Lorne Wiebe is a well known former Cornwall broadcaster. Even though he now calls Ottawa his home, he has a special affinity for Cornwall and SD and G. He now works at Rhodes & Williams Insurance Ltd. and partners with the local business community to help them deal with their day to day risks. If you have questions or wish to contact Lorne, you can email him at firstname.lastname@example.org
Seven tips for Business Owners - Dealing with the media
There are few things in life that will ruin your day faster than waking up to the radio, only to hear your company’s name in a “bad news” story. I know. I used to get calls from frantic business owners asking if there was any way we could stop reporting whatever news it was about their company that had made headlines. Whether an employee gets hurt on the job or your business suffers a fire, you can bet that reporters will be calling you or lining up outside your door
Ottawa - March 13, 2012 - There are few things in life that will ruin your day faster than waking up to the radio, only to hear your company’s name in a “bad news” story. I know. I used to get calls from frantic business owners asking if there was any way we could stop reporting whatever news it was about their company that had made headlines. Whether an employee gets hurt on the job or your business suffers a fire, you can bet that reporters will be calling you or lining up outside your door. As a former News Director for a national corporation, here are my suggestions for not only dealing with media inquiries, but ultimately turning a bad news story into a positive news story.
#1 - Get ready: The key to winning a public relations battle is preparation. Have a designated person on your team to handle all media inquiries, both good and bad. That strategy also helps to brand your company because the public will begin to relate the spokesperson’s name and voice to your business. Plan out your message and strategy in advance and then stick with it.
#2 - Stay Focused: If the worst happens and you are forced to address the media shortly after disaster strikes your company, it can be easy to get off track when answering questions. Your mind is swirling with a hundred different thoughts. Pause. Take a deep breath…and keep your answers focused directly on the question.
#3 - Be Forthcoming and Honest: Do not fudge the truth about what may have happened. Reporters have all kinds of tools at their disposal to discover the truth and ultimately, it will be reported.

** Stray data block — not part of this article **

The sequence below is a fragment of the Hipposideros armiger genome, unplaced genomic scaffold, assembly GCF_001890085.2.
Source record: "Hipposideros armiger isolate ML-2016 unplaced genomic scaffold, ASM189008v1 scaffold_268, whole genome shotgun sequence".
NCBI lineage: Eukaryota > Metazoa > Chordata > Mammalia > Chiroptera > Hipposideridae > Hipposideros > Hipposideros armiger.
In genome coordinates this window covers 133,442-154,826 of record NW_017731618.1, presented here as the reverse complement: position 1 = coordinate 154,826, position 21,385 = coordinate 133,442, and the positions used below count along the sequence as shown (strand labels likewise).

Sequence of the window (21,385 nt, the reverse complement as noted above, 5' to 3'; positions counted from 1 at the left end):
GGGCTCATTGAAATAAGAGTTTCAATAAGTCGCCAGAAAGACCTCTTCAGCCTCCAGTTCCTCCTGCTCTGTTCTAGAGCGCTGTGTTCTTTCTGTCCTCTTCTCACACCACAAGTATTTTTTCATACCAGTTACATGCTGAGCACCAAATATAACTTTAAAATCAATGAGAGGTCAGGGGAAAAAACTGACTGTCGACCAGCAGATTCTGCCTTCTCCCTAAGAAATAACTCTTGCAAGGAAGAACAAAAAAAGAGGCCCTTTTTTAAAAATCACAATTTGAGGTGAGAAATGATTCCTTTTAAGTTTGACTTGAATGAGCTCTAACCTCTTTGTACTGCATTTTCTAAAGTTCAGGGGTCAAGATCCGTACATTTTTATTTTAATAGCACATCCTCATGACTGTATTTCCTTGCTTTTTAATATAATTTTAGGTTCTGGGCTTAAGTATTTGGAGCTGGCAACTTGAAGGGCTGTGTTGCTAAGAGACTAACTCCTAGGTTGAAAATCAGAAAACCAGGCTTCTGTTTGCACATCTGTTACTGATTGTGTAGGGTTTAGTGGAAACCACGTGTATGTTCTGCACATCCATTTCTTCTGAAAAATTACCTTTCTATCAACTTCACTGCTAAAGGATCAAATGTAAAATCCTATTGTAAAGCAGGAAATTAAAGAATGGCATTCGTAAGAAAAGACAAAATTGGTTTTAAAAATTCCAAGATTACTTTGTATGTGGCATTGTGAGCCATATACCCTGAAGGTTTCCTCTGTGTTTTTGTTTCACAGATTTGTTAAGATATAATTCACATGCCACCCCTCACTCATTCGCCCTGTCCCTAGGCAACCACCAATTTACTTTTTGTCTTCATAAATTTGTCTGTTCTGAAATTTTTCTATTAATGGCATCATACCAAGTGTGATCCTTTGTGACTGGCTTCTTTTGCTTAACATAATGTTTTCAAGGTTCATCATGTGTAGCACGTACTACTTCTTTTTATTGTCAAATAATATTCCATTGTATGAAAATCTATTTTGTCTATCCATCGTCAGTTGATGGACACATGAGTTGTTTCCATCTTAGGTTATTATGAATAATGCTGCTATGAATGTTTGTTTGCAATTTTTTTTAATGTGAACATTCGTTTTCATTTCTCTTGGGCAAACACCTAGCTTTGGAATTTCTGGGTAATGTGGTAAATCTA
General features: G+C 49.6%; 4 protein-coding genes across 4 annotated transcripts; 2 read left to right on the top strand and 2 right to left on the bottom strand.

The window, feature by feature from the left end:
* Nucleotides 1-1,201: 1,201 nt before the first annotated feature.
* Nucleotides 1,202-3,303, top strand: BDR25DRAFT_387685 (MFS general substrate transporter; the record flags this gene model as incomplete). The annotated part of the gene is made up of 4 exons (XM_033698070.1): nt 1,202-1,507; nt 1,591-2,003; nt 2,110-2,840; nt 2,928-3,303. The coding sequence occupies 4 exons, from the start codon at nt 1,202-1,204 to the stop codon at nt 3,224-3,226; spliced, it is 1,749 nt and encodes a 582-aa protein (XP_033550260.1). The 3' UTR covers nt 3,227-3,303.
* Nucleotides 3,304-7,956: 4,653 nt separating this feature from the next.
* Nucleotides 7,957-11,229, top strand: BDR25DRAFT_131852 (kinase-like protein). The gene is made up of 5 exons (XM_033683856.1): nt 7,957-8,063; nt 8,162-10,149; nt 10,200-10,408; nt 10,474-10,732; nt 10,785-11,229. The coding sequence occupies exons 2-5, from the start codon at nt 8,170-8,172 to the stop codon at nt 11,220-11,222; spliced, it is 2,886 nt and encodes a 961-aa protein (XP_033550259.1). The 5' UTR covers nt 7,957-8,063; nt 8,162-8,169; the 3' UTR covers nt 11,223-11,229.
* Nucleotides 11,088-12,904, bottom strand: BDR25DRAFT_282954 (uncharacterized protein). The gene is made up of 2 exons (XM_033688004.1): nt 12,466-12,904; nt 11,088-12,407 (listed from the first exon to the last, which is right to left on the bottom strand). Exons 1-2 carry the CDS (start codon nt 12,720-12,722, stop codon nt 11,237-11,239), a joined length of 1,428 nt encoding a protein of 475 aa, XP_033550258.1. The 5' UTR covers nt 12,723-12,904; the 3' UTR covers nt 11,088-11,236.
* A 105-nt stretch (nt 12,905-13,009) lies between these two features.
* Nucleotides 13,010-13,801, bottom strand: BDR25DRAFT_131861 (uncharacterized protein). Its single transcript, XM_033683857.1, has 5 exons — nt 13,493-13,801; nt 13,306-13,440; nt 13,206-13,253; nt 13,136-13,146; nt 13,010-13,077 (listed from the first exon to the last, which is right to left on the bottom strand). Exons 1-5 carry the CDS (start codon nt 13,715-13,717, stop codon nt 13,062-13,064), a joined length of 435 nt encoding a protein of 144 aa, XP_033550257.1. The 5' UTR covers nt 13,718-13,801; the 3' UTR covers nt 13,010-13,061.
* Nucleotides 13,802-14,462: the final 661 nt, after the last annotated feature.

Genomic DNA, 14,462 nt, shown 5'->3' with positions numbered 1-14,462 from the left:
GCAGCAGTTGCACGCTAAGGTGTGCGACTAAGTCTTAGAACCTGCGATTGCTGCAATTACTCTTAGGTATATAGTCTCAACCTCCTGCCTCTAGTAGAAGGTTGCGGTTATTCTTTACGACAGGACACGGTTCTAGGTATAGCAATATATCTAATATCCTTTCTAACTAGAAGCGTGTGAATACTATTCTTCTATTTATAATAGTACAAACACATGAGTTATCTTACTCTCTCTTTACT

#4 - But Not Too Forthcoming: Do not expand your answers past what the reporters ask, however try to give full answers in relation to their question. Never speculate.
#5 - Reflect: Regardless of how much you prepare for an interview, there will be questions that you never saw coming. It may seem obvious to think carefully before you speak but it’s easy to just start rambling if you’re not careful. If you’re not sure about an answer, tell the reporter that you’ll get back to them later that day. And then be sure to get back to them later that day.
#6 - And Deflect: Sometimes a question will come up that you really don’t want to answer. That’s a good time to gently deflect. Say something like “Well, that’s a good question but I think the more important issue here is…” and then focus on promoting your agenda.
#7 - Stay Positive: Even in the midst of tragedy there can be positives to point out. The support of the community. The heroics of the police or fire department. The unity of your company’s team. Be sure to be generous and grateful in your public comments. It will help people empathize with your business’s situation and ultimately can help portray your company in a more positive light.
Presented here is a general article about insurance. The discussion is general in nature, and does not constitute insurance advice. This is not intended to be a description of coverage, and does not include details of the coverage nor the terms, conditions, qualifications, limitations and exclusions applicable. Policies should be reviewed in their entirety and related to your specific operations. Many insurers permit changes (Changes to insurance policies are usually called "endorsements" or "riders") in their limitations or exclusions to match your specific requirements. As insurance advice must be tailored to the specific circumstances of each situation, nothing provided herein should be used as a substitute for the advice of a competent insurance broker. IN NO EVENT WILL RHODES & WILLIAMS LIMITED BE LIABLE FOR ANY DAMAGES WHATSOEVER, INCLUDING SPECIAL, INDIRECT OR CONSEQUENTIAL DAMAGES, ARISING OUT OF OR IN CONNECTION WITH THE USE OR PERFORMANCE OF THE INFORMATION PRESENTED IN THIS DOCUMENT.
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